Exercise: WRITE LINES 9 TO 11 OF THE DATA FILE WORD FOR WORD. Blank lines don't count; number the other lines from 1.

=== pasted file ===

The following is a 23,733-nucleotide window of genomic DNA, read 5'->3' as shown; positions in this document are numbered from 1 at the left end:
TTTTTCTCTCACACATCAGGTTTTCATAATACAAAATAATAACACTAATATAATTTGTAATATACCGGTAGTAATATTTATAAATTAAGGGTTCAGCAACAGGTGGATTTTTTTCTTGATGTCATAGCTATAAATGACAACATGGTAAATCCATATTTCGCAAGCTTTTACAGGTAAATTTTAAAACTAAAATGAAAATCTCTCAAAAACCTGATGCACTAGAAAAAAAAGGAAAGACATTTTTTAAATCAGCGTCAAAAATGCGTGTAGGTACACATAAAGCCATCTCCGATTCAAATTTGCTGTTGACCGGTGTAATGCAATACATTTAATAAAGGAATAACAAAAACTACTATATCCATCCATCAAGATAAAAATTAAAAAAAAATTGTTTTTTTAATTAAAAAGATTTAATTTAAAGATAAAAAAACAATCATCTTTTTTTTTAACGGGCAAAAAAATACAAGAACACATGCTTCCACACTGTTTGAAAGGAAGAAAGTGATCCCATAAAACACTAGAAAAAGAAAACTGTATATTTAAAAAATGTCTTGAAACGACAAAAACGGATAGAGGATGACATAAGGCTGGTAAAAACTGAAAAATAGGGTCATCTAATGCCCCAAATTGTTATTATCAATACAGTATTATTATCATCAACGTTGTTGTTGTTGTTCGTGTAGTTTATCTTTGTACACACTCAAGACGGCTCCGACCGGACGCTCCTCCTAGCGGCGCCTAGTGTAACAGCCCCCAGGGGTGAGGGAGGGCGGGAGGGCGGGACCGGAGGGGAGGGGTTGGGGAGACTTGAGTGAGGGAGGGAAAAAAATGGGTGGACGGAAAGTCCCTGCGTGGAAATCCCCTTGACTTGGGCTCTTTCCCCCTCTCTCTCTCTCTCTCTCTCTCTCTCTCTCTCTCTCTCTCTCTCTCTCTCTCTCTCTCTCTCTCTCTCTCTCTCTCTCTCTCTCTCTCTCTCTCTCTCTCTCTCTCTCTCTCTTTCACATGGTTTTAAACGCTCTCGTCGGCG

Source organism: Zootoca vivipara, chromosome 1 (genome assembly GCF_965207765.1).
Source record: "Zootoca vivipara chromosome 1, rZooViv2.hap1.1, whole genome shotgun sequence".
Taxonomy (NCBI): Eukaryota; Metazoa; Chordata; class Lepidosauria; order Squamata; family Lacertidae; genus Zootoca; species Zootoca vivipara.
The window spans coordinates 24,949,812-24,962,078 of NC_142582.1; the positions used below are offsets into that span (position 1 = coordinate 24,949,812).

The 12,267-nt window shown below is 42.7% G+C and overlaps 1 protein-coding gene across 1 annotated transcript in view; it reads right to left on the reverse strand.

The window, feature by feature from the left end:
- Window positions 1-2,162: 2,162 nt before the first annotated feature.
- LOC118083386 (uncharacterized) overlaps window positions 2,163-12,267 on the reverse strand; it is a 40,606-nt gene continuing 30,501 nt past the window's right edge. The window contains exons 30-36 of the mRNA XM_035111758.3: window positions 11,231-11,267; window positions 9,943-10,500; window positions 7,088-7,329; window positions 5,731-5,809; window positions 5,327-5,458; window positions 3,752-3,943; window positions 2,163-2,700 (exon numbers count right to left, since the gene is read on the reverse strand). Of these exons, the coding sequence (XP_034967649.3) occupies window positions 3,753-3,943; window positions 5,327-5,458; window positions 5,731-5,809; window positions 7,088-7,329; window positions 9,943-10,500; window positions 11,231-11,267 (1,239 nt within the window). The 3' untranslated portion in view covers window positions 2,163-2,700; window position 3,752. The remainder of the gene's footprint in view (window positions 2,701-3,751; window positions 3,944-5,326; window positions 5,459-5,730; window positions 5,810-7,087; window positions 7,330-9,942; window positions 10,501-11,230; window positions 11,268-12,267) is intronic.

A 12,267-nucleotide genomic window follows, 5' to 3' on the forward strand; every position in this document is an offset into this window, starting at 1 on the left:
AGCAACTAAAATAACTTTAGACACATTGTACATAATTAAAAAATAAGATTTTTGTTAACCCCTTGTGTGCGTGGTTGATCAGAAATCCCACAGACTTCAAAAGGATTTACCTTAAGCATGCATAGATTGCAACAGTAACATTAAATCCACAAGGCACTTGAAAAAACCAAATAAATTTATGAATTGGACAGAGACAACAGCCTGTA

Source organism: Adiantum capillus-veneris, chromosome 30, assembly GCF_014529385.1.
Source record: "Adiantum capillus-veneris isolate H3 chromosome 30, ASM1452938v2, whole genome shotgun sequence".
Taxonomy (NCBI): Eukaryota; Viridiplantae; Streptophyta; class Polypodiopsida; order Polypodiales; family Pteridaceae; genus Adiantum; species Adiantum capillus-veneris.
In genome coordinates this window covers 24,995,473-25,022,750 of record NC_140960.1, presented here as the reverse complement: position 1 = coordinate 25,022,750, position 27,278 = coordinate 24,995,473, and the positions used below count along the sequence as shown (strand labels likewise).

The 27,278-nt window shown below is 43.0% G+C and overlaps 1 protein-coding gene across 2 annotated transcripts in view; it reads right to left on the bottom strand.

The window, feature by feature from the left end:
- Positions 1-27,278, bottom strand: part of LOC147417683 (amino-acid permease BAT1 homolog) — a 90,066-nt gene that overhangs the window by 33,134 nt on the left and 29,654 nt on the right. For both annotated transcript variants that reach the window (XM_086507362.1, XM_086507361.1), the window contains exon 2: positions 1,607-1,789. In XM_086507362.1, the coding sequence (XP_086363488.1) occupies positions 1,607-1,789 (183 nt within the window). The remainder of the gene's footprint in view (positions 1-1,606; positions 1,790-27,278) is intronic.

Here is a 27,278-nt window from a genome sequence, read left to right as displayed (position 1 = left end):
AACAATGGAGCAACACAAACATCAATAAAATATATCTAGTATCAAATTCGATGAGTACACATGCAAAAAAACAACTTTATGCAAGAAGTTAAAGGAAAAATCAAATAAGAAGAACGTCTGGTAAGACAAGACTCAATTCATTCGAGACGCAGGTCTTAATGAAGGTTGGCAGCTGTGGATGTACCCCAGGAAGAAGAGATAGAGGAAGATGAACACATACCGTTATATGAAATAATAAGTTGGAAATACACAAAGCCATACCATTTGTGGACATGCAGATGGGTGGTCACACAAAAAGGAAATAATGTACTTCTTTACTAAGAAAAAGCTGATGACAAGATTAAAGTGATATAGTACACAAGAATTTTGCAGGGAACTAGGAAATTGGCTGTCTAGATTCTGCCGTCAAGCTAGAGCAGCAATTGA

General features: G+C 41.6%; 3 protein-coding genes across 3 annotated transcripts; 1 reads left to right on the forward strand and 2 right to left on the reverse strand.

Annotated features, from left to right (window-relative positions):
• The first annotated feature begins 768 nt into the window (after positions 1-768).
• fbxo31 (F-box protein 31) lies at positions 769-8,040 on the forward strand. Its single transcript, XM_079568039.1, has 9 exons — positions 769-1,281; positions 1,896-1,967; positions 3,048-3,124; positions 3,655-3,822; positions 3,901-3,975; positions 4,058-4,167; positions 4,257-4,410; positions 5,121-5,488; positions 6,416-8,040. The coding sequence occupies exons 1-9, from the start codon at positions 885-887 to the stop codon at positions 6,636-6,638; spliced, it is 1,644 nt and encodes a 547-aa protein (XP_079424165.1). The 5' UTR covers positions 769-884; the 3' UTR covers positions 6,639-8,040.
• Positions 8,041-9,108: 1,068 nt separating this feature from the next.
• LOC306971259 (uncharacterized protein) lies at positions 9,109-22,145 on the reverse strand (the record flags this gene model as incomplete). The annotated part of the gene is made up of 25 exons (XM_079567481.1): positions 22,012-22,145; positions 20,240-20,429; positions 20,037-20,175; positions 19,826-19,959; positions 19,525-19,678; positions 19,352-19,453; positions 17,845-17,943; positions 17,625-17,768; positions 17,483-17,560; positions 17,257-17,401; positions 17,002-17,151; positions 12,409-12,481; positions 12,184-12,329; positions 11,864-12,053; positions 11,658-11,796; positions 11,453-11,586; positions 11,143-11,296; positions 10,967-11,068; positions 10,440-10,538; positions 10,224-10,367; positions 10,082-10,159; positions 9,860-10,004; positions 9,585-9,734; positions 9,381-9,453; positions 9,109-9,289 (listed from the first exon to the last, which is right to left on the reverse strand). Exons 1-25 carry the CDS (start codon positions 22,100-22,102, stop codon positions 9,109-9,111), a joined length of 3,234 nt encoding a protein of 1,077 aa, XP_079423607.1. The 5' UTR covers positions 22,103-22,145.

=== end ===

- Window positions 1-2,162: 2,162 nt before the first annotated feature.
- LOC118083386 (uncharacterized) overlaps window positions 2,163-12,267 on the reverse strand; it is a 40,606-nt gene continuing 30,501 nt past the window's right edge. The window contains exons 30-36 of the mRNA XM_035111758.3: window positions 11,231-11,267; window positions 9,943-10,500; window positions 7,088-7,329; window positions 5,731-5,809; window positions 5,327-5,458; window positions 3,752-3,943; window positions 2,163-2,700 (exon numbers count right to left, since the gene is read on the reverse strand). Of these exons, the coding sequence (XP_034967649.3) occupies window positions 3,753-3,943; window positions 5,327-5,458; window positions 5,731-5,809; window positions 7,088-7,329; window positions 9,943-10,500; window positions 11,231-11,267 (1,239 nt within the window). The 3' untranslated portion in view covers window positions 2,163-2,700; window position 3,752. The remainder of the gene's footprint in view (window positions 2,701-3,751; window positions 3,944-5,326; window positions 5,459-5,730; window positions 5,810-7,087; window positions 7,330-9,942; window positions 10,501-11,230; window positions 11,268-12,267) is intronic.

A 12,267-nucleotide genomic window follows, 5' to 3' on the forward strand; every position in this document is an offset into this window, starting at 1 on the left: